Plaintiff first complains that the court erred in its refusal to find that the plaintiff was entitled to recover the reasonable value of work performed outside the written contract. In making this argument, plaintiff makes what should probably be termed a generalized attack upon certain findings without naming them and actually failing to challenge any one of the trial court's findings. As a matter of fact, even in making the generalized attack, plaintiff has failed to set forth any of the testimony which supported the findings and has merely cited general testimony which might be construed to the contrary. In any event, the generalized attack on the findings must fail under the provisions of our rules and many decisions. Michael v. Bauman, 76 N.M. 225, 413 P.2d 888 (1966); Scott v. Homestake-Sapin, 72 N.M. 268, 383 P.2d 239 (1963); Bogle v. Potter, 68 N.M. 239, 360 P.2d 650 (1961); and Gale, Post No. 2182 V. of F.W., of Farmington v. Norris, 53 N.M. 58, 201 P.2d 777 (1949). As is pointed out in the above cases, as well as in many others, under such a situation as exists here, plaintiff is bound by the findings of the trial court. Although the findings of the trial court do not mention quantum meruit as such, nor is it named in the conclusions of law, nevertheless it is quite plain that the court considered plaintiff's claim for additional compensation and found it wanting except to the extent stated. Therefore, there is no merit in the challenge made by the plaintiff.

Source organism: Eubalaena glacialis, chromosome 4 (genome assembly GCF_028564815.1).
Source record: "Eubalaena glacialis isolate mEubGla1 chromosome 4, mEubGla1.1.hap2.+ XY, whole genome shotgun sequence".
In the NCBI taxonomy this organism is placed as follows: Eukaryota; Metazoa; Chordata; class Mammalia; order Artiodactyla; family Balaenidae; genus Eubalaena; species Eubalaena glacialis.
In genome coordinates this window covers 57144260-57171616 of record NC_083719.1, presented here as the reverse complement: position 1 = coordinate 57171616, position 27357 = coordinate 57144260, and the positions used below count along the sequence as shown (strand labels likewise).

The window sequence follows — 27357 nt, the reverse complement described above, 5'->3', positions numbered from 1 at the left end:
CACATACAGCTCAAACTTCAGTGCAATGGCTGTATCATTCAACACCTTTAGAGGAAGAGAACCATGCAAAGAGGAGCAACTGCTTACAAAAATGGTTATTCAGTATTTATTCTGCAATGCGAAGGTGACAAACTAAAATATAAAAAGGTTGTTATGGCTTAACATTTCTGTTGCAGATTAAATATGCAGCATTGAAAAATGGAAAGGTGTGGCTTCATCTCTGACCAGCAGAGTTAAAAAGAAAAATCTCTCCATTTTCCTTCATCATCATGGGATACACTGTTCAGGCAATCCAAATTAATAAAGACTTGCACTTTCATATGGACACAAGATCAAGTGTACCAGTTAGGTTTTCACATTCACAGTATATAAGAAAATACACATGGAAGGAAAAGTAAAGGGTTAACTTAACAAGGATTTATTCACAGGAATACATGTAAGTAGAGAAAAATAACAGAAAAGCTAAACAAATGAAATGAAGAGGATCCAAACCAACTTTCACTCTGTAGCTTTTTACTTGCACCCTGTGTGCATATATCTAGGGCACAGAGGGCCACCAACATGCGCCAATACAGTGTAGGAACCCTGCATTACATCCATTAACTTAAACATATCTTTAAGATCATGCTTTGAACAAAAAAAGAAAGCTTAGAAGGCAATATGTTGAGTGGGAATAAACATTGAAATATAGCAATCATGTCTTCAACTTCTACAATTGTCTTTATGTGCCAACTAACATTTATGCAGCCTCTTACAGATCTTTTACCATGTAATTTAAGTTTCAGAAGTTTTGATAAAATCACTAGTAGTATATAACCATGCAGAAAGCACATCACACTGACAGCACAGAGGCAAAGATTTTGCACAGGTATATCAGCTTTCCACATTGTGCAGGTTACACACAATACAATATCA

Plaintiff's second and last point is directed toward the trial court's refusal to find that the parties mutually agreed to release the plaintiff from further liability prior to the completion of the contract. Admittedly, the court did not specifically find that there was an agreement as claimed by the plaintiff which would have released him from liability for completing the contract. Nevertheless, the court found that Thornton did not complete his contract as required and that a substantial amount remained to be done. As a part of one of the court's findings, it is stated, "There was no understanding or agreement between plaintiff and the defendant Hesselden Construction Company that after Thornton left the job, * * * defendant * * * would complete the painting * * * or that it would bear the expense of such completion." Plaintiff's complaint seems to be that the court refused to believe that there was an agreement as claimed by the plaintiff, and instead accepted the defendant's version of the circumstances surrounding the abandonment of the contract by Thornton. We do not believe there was any necessity for the court to find as requested by the plaintiff. As a matter of fact, the court refused to make such a finding upon the plaintiff's request. It is settled beyond argument in this jurisdiction that failure to find an issue on which a party has the burden of proof constitutes *192 a finding to the contrary. Stienbaugh v. Payless Drug Store, Inc., 75 N.M. 118, 401 P.2d 104 (1965); Brundage v. K.L. House Construction Company, 74 N.M. 613, 396 P.2d 731 (1964); and Herrera v. C & R Paving Company, 73 N.M. 237, 387 P.2d 339 (1963). There is no merit in plaintiff's contention.

Thus the findings of the trial court must be the basis for decision in this court. Kerr v. Akard Brothers Trucking Company, 73 N.M. 50, 385 P.2d 570 (1963). It is not for us to substitute our judgment for that of the fact-finder in the situation here present.

The judgment will be affirmed.

It is so ordered.

NOBLE, C.J., and MOISE, J., concur.